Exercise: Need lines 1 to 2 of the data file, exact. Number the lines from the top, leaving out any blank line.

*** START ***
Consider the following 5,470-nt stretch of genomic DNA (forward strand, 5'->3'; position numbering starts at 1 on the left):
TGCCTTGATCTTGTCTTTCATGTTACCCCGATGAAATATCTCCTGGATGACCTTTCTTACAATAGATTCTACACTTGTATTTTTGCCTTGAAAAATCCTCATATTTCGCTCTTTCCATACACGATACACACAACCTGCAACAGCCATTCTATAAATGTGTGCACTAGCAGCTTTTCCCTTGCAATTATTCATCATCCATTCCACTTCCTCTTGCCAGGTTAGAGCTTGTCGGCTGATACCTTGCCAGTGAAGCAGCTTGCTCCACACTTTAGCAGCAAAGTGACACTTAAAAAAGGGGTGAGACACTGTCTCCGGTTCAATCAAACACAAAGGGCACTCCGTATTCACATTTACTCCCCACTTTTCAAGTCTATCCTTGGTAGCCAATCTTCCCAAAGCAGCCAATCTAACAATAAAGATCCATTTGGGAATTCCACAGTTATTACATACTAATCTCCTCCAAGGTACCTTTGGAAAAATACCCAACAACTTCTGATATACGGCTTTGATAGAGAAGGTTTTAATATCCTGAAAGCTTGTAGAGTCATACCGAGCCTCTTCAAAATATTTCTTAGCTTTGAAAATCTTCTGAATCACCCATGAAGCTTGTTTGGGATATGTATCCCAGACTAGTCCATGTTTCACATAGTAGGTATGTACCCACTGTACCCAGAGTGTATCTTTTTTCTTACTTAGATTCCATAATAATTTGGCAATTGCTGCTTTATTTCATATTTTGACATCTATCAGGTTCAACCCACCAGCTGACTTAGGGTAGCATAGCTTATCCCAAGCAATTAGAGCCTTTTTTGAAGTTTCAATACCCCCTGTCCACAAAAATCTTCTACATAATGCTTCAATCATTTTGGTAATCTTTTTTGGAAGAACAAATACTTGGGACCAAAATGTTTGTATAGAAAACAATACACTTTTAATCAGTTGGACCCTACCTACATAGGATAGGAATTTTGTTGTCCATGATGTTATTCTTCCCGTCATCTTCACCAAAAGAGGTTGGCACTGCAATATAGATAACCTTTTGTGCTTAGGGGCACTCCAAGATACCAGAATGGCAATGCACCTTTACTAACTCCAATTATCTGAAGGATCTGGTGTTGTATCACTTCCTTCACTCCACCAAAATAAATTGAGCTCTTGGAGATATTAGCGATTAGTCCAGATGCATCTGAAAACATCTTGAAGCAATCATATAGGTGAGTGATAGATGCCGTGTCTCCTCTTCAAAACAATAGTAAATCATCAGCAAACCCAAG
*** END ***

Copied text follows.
Consider the following 5,470-nt stretch of genomic DNA (forward strand, 5'->3'; position numbering starts at 1 on the left):
TGCCTTGATCTTGTCTTTCATGTTACCCCGATGAAATATCTCCTGGATGACCTTTCTTACAATAGATTCTACACTTGTATTTTTGCCTTGAAAAATCCTCATATTTCGCTCTTTCCATACACGATACACACAACCTGCAACAGCCATTCTATAAATGTGTGCACTAGCAGCTTTTCCCTTGCAATTATTCATCATCCATTCCACTTCCTCTTGCCAGGTTAGAGCTTGTCGGCTGATACCTTGCCAGTGAAGCAGCTTGCTCCACACTTTAGCAGCAAAGTGACACTTAAAAAAGGGGTGAGACACTGTCTCCGGTTCAATCAAACACAAAGGGCACTCCGTATTCACATTTACTCCCCACTTTTCAAGTCTATCCTTGGTAGCCAATCTTCCCAAAGCAGCCAATCTAACAATAAAGATCCATTTGGGAATTCCACAGTTATTACATACTAATCTCCTCCAAGGTACCTTTGGAAAAATACCCAACAACTTCTGATATACGGCTTTGATAGAGAAGGTTTTAATATCCTGAAAGCTTGTAGAGTCATACCGAGCCTCTTCAAAATATTTCTTAGCTTTGAAAATCTTCTGAATCACCCATGAAGCTTGTTTGGGATATGTATCCCAGACTAGTCCATGTTTCACATAGTAGGTATGTACCCACTGTACCCAGAGTGTATCTTTTTTCTTACTTAGATTCCATAATAATTTGGCAATTGCTGCTTTATTTCATATTTTGACATCTATCAGGTTCAACCCACCAGCTGACTTAGGGTAGCATAGCTTATCCCAAGCAATTAGAGCCTTTTTTGAAGTTTCAATACCCCCTGTCCACAAAAATCTTCTACATAATGCTTCAATCATTTTGGTAATCTTTTTTGGAAGAACAAATACTTGGGACCAAAATGTTTGTATAGAAAACAATACACTTTTAATCAGTTGGACCCTACCTACATAGGATAGGAATTTTGTTGTCCATGATGTTATTCTTCCCGTCATCTTCACCAAAAGAGGTTGGCACTGCAATATAGATAACCTTTTGTGCTTAGGGGCACTCCAAGATACCAGAATGGCAATGCACCTTTACTAACTCCAATTATCTGAAGGATCTGGTGTTGTATCACTTCCTTCACTCCACCAAAATAAATTGAGCTCTTGGAGATATTAGCGATTAGTCCAGATGCATCTGAAAACATCTTGAAGCAATCATATAGGTGAGTGATAGATGCCGTGTCTCCTCTTCAAAACAATAGTAAATCATCAGCAAACCCAAG